Analysis and Commentary:
1. Oh, the Uncertainty, Again: Monday, Wednesday, Thursday, and Friday last week were scheduled to be Communion Services. We had speculated that it might be time for Father’s annual ski trip. We also tentatively projected that the Blizzard of 2016 might force Father to cancel his plans. Apparently, it did. We know for sure that he celebrated Mass at St. Peter’s on Monday. Now, the new bulletin says that on both Monday and Wednesday there will be Communion Services at 8: 30 AM. It also notes:
There will be a Communion Service on Wednesday, February 3, St. Blaise Day, with blessing of the throats.
So, there are no blizzards predicted for next week and it looks like Father might actually be out there on the slopes this week. My beautiful spouse often wonders about that. She knows how much a successful skier depends on strong, flexible knees. If that is indeed the case, why does Father find it impossible to bend his knee and genuflect before the Most Blessed Sacrament?
2. New Cronies – Birds of a Feather: A major portion of the Pastor’s Piece was devoted to the following:
Hal Hunter, a very active member of the Rappahannock community, has brought to my attention the need for drivers to bring people to Cancer treatment. The program is called: Road to Recovery:
“Once or twice a month Hal drives a cancer patient for treatment at the Fauquier Hospital or the Cancer Center. His wife and Hal know both facilities well. She survived stage 4 lymphoma five years ago. Driving other cancer patients is one way to give back. Hal drives for an American Cancer Society program called the Road to Recovery. It used to be active in the County, then died. At present, Hal is the only Road to Recovery driver in the County. We need more drivers because the hospital added a Center for Cancer Care. The patient load is increasing, which increases the need for drivers. You get to specify how often you will drive, on what days, how far you will go, and so on. You can do all this online at http://www.cancer.org/involved/volunteer/road-to-recovery-volunteers, or you can attend a meeting at the Library on February 1st at 3:00pm. The program will be explained, questions answered and have signup forms. Hope to see you there.”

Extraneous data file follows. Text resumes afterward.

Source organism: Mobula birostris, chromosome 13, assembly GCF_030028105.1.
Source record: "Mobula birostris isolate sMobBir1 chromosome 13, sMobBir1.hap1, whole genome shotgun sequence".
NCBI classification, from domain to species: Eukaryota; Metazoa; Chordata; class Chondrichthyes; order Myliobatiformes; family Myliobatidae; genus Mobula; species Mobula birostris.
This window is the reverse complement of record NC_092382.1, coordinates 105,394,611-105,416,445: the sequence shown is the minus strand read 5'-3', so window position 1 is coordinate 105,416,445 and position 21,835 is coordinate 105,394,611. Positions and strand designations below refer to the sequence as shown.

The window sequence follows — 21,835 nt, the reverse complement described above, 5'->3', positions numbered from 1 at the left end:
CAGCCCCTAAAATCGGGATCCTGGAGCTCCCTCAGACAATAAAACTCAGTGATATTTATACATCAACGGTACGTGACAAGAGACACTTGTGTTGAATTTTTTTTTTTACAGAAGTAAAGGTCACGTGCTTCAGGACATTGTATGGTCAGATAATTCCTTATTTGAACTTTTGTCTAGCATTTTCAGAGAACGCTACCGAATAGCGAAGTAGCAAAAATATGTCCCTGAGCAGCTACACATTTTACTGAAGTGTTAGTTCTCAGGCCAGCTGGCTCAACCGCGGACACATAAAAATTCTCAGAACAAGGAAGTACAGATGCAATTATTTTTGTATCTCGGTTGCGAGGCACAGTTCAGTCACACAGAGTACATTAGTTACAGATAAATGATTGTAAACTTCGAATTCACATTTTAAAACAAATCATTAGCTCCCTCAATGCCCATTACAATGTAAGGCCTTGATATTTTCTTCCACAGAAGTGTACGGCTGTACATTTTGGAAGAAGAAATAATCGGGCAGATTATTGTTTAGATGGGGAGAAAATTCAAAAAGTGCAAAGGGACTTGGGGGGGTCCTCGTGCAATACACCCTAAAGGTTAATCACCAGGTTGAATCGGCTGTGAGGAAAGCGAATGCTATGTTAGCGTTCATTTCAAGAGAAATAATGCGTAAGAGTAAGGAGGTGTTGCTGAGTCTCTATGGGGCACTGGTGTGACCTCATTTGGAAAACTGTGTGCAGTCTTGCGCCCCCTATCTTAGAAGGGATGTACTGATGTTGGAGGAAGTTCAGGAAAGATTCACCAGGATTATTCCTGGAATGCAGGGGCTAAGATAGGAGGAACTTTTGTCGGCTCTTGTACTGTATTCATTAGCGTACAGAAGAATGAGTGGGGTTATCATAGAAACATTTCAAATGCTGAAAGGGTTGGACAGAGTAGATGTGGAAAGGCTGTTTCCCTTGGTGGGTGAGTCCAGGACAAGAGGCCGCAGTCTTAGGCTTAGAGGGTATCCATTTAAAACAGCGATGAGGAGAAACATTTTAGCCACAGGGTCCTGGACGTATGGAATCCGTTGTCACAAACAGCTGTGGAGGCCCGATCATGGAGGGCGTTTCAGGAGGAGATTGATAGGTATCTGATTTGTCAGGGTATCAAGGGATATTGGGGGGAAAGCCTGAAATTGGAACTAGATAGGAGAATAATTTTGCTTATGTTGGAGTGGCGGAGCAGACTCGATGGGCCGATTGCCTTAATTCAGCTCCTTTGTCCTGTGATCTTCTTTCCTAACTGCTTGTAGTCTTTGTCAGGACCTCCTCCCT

Thought 1: My sister, my brother, and my father all died of cancer. There is no way you will hear me criticize the intent of the Road to Recovery.
Thought 2: Father has found yet another highly visible, local “community activist” with whom to share his time and causes. As might be suspected, this activist is more strongly affiliated with the Rappahannock County Democratic Committee and liberal social agenda than with more conservative causes. Perhaps this example illustrates my point. Birds of a feather do flock together. Because we are still new to the area, perhaps you will let me know if I’m off base here.
Thought 3: My sister was visited frequently by a priest prior to her death. My father grew closer to God and his Catholic Faith in the years before he died and he was ready when cancer came. Through God’s grace, my brother finally opened up his heart to God after being away from the Church for decades. He received the Last Rites before he died. When I think of cancer patients, I think of the Four Last Things – Death, Judgement, Heaven or Hell. That strengthens my resolve to choose the real “Road to Recovery”.